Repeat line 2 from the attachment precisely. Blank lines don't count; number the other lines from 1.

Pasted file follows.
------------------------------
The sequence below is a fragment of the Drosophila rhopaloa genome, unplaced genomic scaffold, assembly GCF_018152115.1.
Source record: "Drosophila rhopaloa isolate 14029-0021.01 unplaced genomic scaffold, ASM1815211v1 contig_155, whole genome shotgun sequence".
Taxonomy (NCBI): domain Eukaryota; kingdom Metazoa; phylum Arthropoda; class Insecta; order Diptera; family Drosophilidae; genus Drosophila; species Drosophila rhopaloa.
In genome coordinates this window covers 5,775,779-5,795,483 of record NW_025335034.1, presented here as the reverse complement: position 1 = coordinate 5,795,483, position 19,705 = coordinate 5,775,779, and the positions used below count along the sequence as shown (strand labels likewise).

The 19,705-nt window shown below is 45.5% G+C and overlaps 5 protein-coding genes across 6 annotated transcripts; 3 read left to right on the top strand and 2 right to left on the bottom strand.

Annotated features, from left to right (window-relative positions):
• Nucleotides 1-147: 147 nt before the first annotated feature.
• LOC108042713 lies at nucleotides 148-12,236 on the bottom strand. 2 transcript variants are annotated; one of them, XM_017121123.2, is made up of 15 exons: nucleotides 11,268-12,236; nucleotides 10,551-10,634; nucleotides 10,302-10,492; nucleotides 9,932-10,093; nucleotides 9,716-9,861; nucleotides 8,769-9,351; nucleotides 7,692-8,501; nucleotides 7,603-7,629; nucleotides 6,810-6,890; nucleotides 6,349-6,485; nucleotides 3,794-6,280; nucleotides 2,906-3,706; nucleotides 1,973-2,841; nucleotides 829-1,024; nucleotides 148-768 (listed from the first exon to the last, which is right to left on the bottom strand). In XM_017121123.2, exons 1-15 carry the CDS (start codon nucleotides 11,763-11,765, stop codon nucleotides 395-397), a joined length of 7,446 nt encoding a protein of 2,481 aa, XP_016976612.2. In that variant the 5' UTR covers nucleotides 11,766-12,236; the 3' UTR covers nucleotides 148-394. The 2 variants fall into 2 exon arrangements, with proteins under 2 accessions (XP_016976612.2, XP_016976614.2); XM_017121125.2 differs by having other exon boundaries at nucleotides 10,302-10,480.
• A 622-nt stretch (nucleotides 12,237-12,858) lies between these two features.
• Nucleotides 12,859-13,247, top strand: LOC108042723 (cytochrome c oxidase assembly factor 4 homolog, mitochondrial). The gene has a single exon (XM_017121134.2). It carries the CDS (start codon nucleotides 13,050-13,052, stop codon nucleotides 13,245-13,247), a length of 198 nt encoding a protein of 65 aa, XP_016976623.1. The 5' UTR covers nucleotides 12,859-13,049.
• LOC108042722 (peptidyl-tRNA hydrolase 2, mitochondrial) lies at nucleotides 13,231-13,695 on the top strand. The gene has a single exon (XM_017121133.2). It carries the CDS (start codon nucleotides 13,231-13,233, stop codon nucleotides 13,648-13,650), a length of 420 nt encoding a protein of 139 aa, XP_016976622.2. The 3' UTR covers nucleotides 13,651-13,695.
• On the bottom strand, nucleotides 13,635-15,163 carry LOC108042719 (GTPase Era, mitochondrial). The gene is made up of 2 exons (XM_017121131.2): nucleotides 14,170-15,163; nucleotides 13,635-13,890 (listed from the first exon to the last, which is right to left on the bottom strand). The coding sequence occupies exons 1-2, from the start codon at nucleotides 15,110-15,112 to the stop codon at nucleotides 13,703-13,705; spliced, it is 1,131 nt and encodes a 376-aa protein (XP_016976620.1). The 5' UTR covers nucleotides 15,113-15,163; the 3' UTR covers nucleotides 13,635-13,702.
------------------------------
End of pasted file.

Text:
Source record: "Drosophila rhopaloa isolate 14029-0021.01 unplaced genomic scaffold, ASM1815211v1 contig_155, whole genome shotgun sequence".